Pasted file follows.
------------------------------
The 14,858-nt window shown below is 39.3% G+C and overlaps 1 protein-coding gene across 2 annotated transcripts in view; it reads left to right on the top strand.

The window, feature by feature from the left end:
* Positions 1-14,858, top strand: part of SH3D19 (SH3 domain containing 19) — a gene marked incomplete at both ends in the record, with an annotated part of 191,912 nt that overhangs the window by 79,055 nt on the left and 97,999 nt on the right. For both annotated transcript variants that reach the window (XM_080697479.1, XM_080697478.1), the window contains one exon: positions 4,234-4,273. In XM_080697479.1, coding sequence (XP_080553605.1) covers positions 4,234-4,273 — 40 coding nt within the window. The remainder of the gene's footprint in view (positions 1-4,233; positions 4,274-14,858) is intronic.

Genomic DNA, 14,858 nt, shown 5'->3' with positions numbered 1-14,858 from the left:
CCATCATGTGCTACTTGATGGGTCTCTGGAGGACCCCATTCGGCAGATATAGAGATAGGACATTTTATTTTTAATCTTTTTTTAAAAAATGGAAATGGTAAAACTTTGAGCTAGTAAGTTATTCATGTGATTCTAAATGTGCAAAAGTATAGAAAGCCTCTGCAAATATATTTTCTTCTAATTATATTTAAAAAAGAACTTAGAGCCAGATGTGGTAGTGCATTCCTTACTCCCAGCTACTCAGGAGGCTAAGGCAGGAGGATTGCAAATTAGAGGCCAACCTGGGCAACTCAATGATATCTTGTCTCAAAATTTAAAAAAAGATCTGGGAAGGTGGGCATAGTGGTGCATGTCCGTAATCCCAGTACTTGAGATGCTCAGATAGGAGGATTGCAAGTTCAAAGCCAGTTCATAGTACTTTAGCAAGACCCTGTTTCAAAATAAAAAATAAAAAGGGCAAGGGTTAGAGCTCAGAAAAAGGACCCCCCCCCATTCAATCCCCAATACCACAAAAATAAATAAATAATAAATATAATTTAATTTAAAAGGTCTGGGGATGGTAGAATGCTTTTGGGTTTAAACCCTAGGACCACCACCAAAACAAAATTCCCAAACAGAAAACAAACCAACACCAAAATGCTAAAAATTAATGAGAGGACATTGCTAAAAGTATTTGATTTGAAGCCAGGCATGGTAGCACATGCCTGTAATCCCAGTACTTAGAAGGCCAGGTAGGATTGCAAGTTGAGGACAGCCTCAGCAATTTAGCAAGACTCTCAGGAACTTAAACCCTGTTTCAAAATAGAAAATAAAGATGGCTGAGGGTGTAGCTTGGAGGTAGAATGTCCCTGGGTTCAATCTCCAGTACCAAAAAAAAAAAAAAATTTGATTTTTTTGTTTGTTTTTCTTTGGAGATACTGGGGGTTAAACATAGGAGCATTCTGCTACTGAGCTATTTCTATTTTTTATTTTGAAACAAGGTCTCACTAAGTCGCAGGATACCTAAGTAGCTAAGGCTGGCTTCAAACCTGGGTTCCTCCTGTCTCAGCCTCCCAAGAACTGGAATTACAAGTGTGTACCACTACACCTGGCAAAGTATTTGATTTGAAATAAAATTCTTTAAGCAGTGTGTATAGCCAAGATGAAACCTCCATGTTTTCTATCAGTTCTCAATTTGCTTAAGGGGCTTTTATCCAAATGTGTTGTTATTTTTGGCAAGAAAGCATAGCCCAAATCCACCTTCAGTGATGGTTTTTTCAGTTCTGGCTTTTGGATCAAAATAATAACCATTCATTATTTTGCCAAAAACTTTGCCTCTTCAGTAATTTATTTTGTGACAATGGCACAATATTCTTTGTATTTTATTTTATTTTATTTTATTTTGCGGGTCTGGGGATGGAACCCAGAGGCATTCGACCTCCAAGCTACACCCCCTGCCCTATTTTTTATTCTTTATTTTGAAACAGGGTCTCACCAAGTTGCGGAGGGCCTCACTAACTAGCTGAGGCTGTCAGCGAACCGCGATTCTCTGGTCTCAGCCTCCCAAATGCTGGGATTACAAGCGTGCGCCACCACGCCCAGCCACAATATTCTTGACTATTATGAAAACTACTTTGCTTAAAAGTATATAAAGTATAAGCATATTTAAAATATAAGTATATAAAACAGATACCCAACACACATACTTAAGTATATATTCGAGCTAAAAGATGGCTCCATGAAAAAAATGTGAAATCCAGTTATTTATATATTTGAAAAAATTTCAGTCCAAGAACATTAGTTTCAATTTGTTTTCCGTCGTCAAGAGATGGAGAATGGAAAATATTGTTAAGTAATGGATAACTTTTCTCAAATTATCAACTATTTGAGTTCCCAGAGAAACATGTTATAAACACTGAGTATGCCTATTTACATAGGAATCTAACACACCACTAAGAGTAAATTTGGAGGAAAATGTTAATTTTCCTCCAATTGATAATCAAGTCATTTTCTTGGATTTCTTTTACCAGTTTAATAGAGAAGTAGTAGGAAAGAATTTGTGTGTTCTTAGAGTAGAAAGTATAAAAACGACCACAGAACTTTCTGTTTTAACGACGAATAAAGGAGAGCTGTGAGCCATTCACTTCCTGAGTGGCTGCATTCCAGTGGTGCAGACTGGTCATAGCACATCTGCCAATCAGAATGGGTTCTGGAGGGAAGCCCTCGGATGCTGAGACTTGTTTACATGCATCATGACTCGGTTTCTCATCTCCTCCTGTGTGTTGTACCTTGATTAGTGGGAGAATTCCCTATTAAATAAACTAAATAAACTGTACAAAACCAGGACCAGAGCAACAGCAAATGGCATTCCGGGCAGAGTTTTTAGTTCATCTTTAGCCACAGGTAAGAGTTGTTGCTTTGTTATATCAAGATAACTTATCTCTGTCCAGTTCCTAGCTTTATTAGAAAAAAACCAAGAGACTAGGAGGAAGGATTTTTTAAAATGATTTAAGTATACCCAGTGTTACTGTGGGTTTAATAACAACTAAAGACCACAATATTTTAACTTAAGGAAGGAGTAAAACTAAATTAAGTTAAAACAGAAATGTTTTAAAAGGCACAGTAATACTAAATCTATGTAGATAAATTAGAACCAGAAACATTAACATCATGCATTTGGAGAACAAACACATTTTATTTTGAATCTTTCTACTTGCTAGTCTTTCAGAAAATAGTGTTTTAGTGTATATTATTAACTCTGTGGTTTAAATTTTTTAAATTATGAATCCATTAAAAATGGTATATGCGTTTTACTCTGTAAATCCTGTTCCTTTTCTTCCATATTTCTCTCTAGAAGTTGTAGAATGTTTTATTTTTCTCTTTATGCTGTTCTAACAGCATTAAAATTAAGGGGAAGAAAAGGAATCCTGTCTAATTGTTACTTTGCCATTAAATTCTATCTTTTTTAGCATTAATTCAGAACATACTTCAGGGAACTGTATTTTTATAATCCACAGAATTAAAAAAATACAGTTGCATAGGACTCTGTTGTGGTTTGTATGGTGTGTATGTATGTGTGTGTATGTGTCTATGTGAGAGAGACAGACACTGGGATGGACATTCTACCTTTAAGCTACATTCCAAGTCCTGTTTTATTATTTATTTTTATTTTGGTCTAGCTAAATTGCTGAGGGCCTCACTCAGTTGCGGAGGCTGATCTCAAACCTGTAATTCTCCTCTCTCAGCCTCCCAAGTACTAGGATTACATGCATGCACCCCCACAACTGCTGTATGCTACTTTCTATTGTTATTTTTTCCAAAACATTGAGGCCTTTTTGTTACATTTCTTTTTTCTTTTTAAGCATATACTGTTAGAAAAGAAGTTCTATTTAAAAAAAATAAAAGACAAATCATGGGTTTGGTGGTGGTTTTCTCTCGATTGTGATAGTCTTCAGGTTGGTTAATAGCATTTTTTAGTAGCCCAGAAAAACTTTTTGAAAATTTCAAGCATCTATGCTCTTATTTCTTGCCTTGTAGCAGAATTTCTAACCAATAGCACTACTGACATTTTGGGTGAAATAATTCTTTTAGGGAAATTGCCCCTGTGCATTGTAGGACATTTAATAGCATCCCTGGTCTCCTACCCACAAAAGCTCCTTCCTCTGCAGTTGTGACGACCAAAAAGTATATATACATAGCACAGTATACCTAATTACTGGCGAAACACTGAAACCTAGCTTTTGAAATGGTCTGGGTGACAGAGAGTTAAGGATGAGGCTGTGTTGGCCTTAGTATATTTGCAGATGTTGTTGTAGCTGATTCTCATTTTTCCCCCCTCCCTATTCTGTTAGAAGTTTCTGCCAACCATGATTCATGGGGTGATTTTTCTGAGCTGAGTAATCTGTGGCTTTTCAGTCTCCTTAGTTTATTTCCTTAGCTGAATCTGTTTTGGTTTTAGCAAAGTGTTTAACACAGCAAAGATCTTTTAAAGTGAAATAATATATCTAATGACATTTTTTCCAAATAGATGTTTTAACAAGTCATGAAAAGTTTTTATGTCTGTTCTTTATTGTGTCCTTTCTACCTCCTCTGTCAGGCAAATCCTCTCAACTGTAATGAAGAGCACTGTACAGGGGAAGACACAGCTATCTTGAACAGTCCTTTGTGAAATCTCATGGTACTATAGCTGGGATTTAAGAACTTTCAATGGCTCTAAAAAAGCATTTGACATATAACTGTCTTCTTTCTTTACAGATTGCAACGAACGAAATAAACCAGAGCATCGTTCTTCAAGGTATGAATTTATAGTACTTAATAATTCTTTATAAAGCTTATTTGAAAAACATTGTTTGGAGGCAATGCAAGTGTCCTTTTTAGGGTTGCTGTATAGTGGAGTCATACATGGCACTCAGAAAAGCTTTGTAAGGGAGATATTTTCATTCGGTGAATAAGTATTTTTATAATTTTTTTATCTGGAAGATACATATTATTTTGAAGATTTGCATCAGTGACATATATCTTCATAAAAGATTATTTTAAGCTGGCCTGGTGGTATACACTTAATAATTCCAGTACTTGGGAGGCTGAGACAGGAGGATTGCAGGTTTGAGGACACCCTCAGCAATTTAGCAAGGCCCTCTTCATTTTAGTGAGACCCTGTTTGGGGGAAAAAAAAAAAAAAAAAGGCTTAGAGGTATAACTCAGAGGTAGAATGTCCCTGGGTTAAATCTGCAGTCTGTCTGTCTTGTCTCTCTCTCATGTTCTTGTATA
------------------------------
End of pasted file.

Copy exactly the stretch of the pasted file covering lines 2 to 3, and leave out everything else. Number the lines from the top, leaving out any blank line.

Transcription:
The window, feature by feature from the left end:
* Positions 1-14,858, top strand: part of SH3D19 (SH3 domain containing 19) — a gene marked incomplete at both ends in the record, with an annotated part of 191,912 nt that overhangs the window by 79,055 nt on the left and 97,999 nt on the right. For both annotated transcript variants that reach the window (XM_080697479.1, XM_080697478.1), the window contains one exon: positions 4,234-4,273. In XM_080697479.1, coding sequence (XP_080553605.1) covers positions 4,234-4,273 — 40 coding nt within the window. The remainder of the gene's footprint in view (positions 1-4,233; positions 4,274-14,858) is intronic.